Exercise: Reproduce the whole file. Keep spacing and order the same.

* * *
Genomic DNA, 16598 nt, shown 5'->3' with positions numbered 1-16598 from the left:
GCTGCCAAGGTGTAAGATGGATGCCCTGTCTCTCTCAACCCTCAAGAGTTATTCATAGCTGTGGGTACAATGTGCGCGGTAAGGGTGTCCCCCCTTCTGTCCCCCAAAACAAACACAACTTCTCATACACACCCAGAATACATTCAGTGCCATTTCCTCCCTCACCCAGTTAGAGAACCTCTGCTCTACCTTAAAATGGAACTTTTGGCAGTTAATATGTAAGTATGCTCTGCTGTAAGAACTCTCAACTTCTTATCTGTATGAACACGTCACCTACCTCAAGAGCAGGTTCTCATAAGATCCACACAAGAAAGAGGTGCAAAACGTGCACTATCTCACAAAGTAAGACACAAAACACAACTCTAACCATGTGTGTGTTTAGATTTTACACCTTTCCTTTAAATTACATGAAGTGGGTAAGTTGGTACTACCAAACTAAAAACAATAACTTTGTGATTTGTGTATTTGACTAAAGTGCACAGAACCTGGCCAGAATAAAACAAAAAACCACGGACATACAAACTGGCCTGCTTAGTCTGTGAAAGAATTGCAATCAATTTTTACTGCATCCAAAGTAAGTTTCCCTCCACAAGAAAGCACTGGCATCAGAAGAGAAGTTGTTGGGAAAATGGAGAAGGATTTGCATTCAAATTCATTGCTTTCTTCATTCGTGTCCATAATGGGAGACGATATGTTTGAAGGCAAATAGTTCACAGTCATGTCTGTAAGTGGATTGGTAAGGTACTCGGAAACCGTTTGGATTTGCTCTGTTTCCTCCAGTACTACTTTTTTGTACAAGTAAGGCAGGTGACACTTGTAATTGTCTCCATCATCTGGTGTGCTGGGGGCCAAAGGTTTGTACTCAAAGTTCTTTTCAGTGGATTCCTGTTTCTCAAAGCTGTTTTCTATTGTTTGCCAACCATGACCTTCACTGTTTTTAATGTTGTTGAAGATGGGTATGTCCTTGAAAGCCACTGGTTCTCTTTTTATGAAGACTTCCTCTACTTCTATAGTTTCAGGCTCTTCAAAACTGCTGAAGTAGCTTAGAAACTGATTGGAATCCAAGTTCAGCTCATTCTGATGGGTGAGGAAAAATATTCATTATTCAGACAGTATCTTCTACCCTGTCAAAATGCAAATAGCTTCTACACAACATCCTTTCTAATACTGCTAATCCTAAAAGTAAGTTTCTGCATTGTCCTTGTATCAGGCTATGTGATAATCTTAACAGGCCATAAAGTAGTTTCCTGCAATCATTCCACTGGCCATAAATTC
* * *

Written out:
Genomic DNA, 16598 nt, shown 5'->3' with positions numbered 1-16598 from the left:
GCTGCCAAGGTGTAAGATGGATGCCCTGTCTCTCTCAACCCTCAAGAGTTATTCATAGCTGTGGGTACAATGTGCGCGGTAAGGGTGTCCCCCCTTCTGTCCCCCAAAACAAACACAACTTCTCATACACACCCAGAATACATTCAGTGCCATTTCCTCCCTCACCCAGTTAGAGAACCTCTGCTCTACCTTAAAATGGAACTTTTGGCAGTTAATATGTAAGTATGCTCTGCTGTAAGAACTCTCAACTTCTTATCTGTATGAACACGTCACCTACCTCAAGAGCAGGTTCTCATAAGATCCACACAAGAAAGAGGTGCAAAACGTGCACTATCTCACAAAGTAAGACACAAAACACAACTCTAACCATGTGTGTGTTTAGATTTTACACCTTTCCTTTAAATTACATGAAGTGGGTAAGTTGGTACTACCAAACTAAAAACAATAACTTTGTGATTTGTGTATTTGACTAAAGTGCACAGAACCTGGCCAGAATAAAACAAAAAACCACGGACATACAAACTGGCCTGCTTAGTCTGTGAAAGAATTGCAATCAATTTTTACTGCATCCAAAGTAAGTTTCCCTCCACAAGAAAGCACTGGCATCAGAAGAGAAGTTGTTGGGAAAATGGAGAAGGATTTGCATTCAAATTCATTGCTTTCTTCATTCGTGTCCATAATGGGAGACGATATGTTTGAAGGCAAATAGTTCACAGTCATGTCTGTAAGTGGATTGGTAAGGTACTCGGAAACCGTTTGGATTTGCTCTGTTTCCTCCAGTACTACTTTTTTGTACAAGTAAGGCAGGTGACACTTGTAATTGTCTCCATCATCTGGTGTGCTGGGGGCCAAAGGTTTGTACTCAAAGTTCTTTTCAGTGGATTCCTGTTTCTCAAAGCTGTTTTCTATTGTTTGCCAACCATGACCTTCACTGTTTTTAATGTTGTTGAAGATGGGTATGTCCTTGAAAGCCACTGGTTCTCTTTTTATGAAGACTTCCTCTACTTCTATAGTTTCAGGCTCTTCAAAACTGCTGAAGTAGCTTAGAAACTGATTGGAATCCAAGTTCAGCTCATTCTGATGGGTGAGGAAAAATATTCATTATTCAGACAGTATCTTCTACCCTGTCAAAATGCAAATAGCTTCTACACAACATCCTTTCTAATACTGCTAATCCTAAAAGTAAGTTTCTGCATTGTCCTTGTATCAGGCTATGTGATAATCTTAACAGGCCATAAAGTAGTTTCCTGCAATCATTCCACTGGCCATAAATTC